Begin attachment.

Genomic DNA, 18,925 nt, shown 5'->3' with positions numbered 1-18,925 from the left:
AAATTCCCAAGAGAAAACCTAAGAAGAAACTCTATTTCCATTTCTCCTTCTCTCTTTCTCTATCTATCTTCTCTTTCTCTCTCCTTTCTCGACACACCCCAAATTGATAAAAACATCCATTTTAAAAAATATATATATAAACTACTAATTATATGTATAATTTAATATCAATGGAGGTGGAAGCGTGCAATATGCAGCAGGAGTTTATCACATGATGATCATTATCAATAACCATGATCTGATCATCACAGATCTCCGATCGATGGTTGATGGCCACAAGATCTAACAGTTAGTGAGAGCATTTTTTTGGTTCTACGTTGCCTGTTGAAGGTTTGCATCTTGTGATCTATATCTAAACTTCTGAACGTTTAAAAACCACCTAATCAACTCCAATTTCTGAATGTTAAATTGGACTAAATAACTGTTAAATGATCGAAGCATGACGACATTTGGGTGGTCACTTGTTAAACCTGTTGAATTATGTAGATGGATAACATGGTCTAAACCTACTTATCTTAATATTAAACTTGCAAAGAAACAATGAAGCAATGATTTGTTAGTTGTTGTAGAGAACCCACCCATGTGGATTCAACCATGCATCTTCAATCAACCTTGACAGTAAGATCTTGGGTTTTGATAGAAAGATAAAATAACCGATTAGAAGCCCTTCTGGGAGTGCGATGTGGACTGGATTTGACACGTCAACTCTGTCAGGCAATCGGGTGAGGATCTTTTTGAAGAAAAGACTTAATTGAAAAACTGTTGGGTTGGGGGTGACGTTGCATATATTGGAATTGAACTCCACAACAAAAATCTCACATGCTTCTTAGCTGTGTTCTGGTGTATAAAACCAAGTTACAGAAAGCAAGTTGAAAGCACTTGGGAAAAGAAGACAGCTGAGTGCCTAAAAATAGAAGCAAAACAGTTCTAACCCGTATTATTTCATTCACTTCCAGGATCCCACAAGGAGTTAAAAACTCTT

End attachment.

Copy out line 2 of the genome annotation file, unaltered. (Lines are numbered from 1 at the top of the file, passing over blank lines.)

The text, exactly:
AAATTCCCAAGAGAAAACCTAAGAAGAAACTCTATTTCCATTTCTCCTTCTCTCTTTCTCTATCTATCTTCTCTTTCTCTCTCCTTTCTCGACACACCCCAAATTGATAAAAACATCCATTTTAAAAAATATATATATAAACTACTAATTATATGTATAATTTAATATCAATGGAGGTGGAAGCGTGCAATATGCAGCAGGAGTTTATCACATGATGATCATTATCAATAACCATGATCTGATCATCACAGATCTCCGATCGATGGTTGATGGCCACAAGATCTAACAGTTAGTGAGAGCATTTTTTTGGTTCTACGTTGCCTGTTGAAGGTTTGCATCTTGTGATCTATATCTAAACTTCTGAACGTTTAAAAACCACCTAATCAACTCCAATTTCTGAATGTTAAATTGGACTAAATAACTGTTAAATGATCGAAGCATGACGACATTTGGGTGGTCACTTGTTAAACCTGTTGAATTATGTAGATGGATAACATGGTCTAAACCTACTTATCTTAATATTAAACTTGCAAAGAAACAATGAAGCAATGATTTGTTAGTTGTTGTAGAGAACCCACCCATGTGGATTCAACCATGCATCTTCAATCAACCTTGACAGTAAGATCTTGGGTTTTGATAGAAAGATAAAATAACCGATTAGAAGCCCTTCTGGGAGTGCGATGTGGACTGGATTTGACACGTCAACTCTGTCAGGCAATCGGGTGAGGATCTTTTTGAAGAAAAGACTTAATTGAAAAACTGTTGGGTTGGGGGTGACGTTGCATATATTGGAATTGAACTCCACAACAAAAATCTCACATGCTTCTTAGCTGTGTTCTGGTGTATAAAACCAAGTTACAGAAAGCAAGTTGAAAGCACTTGGGAAAAGAAGACAGCTGAGTGCCTAAAAATAGAAGCAAAACAGTTCTAACCCGTATTATTTCATTCACTTCCAGGATCCCACAAGGAGTTAAAAACTCTT